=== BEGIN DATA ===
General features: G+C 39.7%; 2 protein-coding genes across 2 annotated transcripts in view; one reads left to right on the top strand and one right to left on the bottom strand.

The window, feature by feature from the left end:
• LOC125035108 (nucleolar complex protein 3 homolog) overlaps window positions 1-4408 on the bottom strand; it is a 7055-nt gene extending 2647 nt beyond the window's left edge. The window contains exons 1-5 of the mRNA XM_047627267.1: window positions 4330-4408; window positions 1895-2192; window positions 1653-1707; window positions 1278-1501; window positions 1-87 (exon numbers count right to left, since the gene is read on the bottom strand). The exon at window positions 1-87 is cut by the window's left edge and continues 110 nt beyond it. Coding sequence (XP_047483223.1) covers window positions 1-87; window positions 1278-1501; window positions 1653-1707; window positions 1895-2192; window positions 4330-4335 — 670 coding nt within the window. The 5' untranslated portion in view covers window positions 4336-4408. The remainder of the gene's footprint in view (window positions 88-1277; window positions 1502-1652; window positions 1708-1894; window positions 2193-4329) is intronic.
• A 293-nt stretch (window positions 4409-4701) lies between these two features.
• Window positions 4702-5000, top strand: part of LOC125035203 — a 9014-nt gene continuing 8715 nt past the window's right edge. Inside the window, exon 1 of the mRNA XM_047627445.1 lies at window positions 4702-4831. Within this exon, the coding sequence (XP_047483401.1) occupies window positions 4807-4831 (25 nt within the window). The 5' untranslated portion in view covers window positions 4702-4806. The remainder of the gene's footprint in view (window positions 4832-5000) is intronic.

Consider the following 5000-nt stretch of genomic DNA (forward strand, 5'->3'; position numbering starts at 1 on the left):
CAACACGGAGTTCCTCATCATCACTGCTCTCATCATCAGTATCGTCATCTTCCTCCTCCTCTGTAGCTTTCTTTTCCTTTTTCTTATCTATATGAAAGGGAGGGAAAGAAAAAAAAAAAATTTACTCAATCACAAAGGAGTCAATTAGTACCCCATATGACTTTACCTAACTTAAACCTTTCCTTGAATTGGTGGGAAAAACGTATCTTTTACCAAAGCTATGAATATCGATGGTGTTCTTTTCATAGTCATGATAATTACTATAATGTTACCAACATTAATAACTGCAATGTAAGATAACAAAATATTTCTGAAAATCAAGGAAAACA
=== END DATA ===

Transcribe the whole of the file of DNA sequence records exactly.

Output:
General features: G+C 39.7%; 2 protein-coding genes across 2 annotated transcripts in view; one reads left to right on the top strand and one right to left on the bottom strand.

The window, feature by feature from the left end:
• LOC125035108 (nucleolar complex protein 3 homolog) overlaps window positions 1-4408 on the bottom strand; it is a 7055-nt gene extending 2647 nt beyond the window's left edge. The window contains exons 1-5 of the mRNA XM_047627267.1: window positions 4330-4408; window positions 1895-2192; window positions 1653-1707; window positions 1278-1501; window positions 1-87 (exon numbers count right to left, since the gene is read on the bottom strand). The exon at window positions 1-87 is cut by the window's left edge and continues 110 nt beyond it. Coding sequence (XP_047483223.1) covers window positions 1-87; window positions 1278-1501; window positions 1653-1707; window positions 1895-2192; window positions 4330-4335 — 670 coding nt within the window. The 5' untranslated portion in view covers window positions 4336-4408. The remainder of the gene's footprint in view (window positions 88-1277; window positions 1502-1652; window positions 1708-1894; window positions 2193-4329) is intronic.
• A 293-nt stretch (window positions 4409-4701) lies between these two features.
• Window positions 4702-5000, top strand: part of LOC125035203 — a 9014-nt gene continuing 8715 nt past the window's right edge. Inside the window, exon 1 of the mRNA XM_047627445.1 lies at window positions 4702-4831. Within this exon, the coding sequence (XP_047483401.1) occupies window positions 4807-4831 (25 nt within the window). The 5' untranslated portion in view covers window positions 4702-4806. The remainder of the gene's footprint in view (window positions 4832-5000) is intronic.

Consider the following 5000-nt stretch of genomic DNA (forward strand, 5'->3'; position numbering starts at 1 on the left):
CAACACGGAGTTCCTCATCATCACTGCTCTCATCATCAGTATCGTCATCTTCCTCCTCCTCTGTAGCTTTCTTTTCCTTTTTCTTATCTATATGAAAGGGAGGGAAAGAAAAAAAAAAAATTTACTCAATCACAAAGGAGTCAATTAGTACCCCATATGACTTTACCTAACTTAAACCTTTCCTTGAATTGGTGGGAAAAACGTATCTTTTACCAAAGCTATGAATATCGATGGTGTTCTTTTCATAGTCATGATAATTACTATAATGTTACCAACATTAATAACTGCAATGTAAGATAACAAAATATTTCTGAAAATCAAGGAAAACA